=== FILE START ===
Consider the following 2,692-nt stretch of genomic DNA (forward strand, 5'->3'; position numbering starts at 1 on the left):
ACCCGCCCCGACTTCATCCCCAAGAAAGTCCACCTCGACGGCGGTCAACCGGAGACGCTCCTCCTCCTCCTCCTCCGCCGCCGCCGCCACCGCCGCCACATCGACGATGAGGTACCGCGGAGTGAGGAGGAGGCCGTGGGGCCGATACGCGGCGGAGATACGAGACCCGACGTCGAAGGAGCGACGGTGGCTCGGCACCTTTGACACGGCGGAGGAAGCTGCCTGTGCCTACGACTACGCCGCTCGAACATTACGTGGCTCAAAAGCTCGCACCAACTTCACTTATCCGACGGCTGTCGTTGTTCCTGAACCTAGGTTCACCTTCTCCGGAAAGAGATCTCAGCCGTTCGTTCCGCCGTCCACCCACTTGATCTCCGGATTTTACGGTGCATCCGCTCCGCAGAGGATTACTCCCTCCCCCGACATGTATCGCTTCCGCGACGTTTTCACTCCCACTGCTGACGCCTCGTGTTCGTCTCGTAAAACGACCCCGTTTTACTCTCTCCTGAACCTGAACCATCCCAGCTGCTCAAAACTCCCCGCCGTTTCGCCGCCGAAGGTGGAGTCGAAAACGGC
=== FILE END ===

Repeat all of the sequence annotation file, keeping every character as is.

Consider the following 2,692-nt stretch of genomic DNA (forward strand, 5'->3'; position numbering starts at 1 on the left):
ACCCGCCCCGACTTCATCCCCAAGAAAGTCCACCTCGACGGCGGTCAACCGGAGACGCTCCTCCTCCTCCTCCTCCGCCGCCGCCGCCACCGCCGCCACATCGACGATGAGGTACCGCGGAGTGAGGAGGAGGCCGTGGGGCCGATACGCGGCGGAGATACGAGACCCGACGTCGAAGGAGCGACGGTGGCTCGGCACCTTTGACACGGCGGAGGAAGCTGCCTGTGCCTACGACTACGCCGCTCGAACATTACGTGGCTCAAAAGCTCGCACCAACTTCACTTATCCGACGGCTGTCGTTGTTCCTGAACCTAGGTTCACCTTCTCCGGAAAGAGATCTCAGCCGTTCGTTCCGCCGTCCACCCACTTGATCTCCGGATTTTACGGTGCATCCGCTCCGCAGAGGATTACTCCCTCCCCCGACATGTATCGCTTCCGCGACGTTTTCACTCCCACTGCTGACGCCTCGTGTTCGTCTCGTAAAACGACCCCGTTTTACTCTCTCCTGAACCTGAACCATCCCAGCTGCTCAAAACTCCCCGCCGTTTCGCCGCCGAAGGTGGAGTCGAAAACGGC